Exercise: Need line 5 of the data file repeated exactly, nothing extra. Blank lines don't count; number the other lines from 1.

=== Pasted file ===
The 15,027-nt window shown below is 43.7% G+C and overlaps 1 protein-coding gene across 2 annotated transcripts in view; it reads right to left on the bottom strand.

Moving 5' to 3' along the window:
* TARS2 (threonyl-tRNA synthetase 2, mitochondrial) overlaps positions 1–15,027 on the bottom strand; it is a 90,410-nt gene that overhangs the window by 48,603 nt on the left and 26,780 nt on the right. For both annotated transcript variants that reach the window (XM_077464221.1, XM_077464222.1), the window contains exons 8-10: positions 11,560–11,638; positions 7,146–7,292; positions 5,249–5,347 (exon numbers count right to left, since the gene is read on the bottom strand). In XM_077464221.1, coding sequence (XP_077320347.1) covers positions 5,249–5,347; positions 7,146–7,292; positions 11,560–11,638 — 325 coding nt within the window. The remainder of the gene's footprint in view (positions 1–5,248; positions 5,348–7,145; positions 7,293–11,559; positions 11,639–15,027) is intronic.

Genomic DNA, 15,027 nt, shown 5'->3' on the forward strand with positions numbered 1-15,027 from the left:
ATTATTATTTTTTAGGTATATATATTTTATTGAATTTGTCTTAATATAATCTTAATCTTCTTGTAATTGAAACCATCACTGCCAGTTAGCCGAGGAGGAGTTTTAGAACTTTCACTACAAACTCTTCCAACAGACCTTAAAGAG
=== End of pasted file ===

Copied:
ATTATTATTTTTTAGGTATATATATTTTATTGAATTTGTCTTAATATAATCTTAATCTTCTTGTAATTGAAACCATCACTGCCAGTTAGCCGAGGAGGAGTTTTAGAACTTTCACTACAAACTCTTCCAACAGACCTTAAAGAG